You see restrictions where I see freedoms. Globalization has already created a race to the bottom for labor and environmental standards. Will our freedoms and rights be next in line? Will the United States be forced to adopt European restrictions on free speech [computerworld.com]? Will Europe be forced to adopt Islamic restrictions on free speech [outsidethebeltway.com]? Will the United States, Finland, Switzerland and Norway be forced to adopt stricter gun control laws?

            • The individual states are really countries in their own right since they can make their own laws, taxes etc. USA is very much equivalent to Europe in that both are federations. US federal law can override state laws and destroy the sovereignty of states so it is very hard to say that we don't already have a picture as to how things might pan out.

              As for Globalization, well USA is the current global top-dog expecting many other parts of the world to behave as it sees fit. We're probably a long way down this t

            • by causality (777677) on Friday January 09, 2009 @02:41PM (#26389773)

              You say "destroy national sovereignty" (and all of the restrictions therein) like it's a bad thing.

              You see restrictions where I see freedoms. Globalization has already created a race to the bottom for labor and environmental standards. Will our freedoms and rights be next in line? Will the United States be forced to adopt European restrictions on free speech [computerworld.com]? Will Europe be forced to adopt Islamic restrictions on free speech [outsidethebeltway.com]? Will the United States, Finland, Switzerland and Norway be forced to adopt stricter gun control laws?

              What really bothers me about governments and large organizations in general is that they fail to understand the saying, "no matter how far down the wrong path you have travelled, turn back." Governments almost never say "this sounded like a good idea at the time but it's just not working, things are getting worse, time to abandon this idea and try something else." If they do say that, it's over the course of decades or sometimes centuries even though the knowledge of better solutions (or at least that this solution isn't working) has been around for a long time.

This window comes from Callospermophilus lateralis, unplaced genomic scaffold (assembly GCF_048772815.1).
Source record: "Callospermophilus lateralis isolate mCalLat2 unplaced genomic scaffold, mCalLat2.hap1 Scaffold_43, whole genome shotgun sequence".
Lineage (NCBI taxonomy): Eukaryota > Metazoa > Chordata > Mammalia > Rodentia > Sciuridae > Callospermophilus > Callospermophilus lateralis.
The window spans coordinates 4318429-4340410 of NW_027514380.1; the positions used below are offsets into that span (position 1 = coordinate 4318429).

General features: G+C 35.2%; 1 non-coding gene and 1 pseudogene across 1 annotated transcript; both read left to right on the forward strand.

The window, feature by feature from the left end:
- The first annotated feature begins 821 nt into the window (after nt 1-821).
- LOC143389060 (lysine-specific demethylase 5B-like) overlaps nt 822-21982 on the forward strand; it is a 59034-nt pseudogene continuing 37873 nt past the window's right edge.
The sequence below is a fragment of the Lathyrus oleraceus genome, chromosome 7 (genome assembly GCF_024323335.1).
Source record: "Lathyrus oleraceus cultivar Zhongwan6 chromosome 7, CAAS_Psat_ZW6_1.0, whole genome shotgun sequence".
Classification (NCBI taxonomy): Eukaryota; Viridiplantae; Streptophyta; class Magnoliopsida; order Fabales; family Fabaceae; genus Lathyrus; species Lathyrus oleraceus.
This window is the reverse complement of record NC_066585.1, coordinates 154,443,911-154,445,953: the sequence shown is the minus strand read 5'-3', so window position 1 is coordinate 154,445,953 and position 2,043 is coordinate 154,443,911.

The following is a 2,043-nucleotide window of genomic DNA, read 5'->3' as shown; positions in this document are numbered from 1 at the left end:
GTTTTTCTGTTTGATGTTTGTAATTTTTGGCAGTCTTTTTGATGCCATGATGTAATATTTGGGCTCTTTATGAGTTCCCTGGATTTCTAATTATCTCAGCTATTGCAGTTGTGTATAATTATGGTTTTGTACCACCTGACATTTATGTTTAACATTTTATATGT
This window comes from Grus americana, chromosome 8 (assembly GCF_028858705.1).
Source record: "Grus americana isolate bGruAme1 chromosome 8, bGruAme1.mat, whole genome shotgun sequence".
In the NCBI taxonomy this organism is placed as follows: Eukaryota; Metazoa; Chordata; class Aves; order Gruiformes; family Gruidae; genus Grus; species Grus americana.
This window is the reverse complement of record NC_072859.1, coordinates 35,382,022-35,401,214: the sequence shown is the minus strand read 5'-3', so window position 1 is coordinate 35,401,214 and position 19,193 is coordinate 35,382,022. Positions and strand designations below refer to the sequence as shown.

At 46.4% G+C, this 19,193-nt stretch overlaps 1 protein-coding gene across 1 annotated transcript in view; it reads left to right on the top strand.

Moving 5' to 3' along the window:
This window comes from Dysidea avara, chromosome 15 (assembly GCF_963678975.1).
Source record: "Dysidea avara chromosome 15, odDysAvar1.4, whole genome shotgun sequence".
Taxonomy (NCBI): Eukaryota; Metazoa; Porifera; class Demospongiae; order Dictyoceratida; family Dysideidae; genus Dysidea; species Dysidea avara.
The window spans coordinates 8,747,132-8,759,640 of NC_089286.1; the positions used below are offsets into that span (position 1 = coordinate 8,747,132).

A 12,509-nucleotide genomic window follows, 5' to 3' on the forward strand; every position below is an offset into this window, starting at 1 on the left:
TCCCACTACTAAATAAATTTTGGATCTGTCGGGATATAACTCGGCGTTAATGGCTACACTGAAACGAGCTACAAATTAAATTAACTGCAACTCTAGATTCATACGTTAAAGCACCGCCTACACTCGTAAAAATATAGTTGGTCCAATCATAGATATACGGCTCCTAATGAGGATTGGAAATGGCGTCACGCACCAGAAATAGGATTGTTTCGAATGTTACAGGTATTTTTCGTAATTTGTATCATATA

I wish there were some type of initiative/referendum that citizens could use to challenge laws, not because they are unconstitutional or otherwise legally invalid, but because they have failed to deliver the results that were promised. If there were a way to get rid of otherwise legally valid laws that can be objectively proven to be counterproductive, not because enough voters put enough pressure on the legislators to repeal the law, but because at least one citizen can rigorously prove that it has failed, this would represent real progress.

        • by Idiomatick (976696) on Friday January 09, 2009 @01:17PM (#26388523)

          Well they are both part of the EU so gp is wrong you can move from ireland->poland for free.
          Secondly, It is a GOOD thing that business' chase poverty! Something shitty happens to a country and big countries move in which will act to save their asses. Ireland will not become poorer than Poland because of this, as the summary says they are retaining higher paying post-secondary jobs. This could be rewritten to show how ireland is moving up in the world. Now they don't NEED the Dell jobs (atleast not as much as Poland does). This if left unfettered causes an equalization of wealth. Which is a fair thing, a good thing unless you happen to currently live at the top.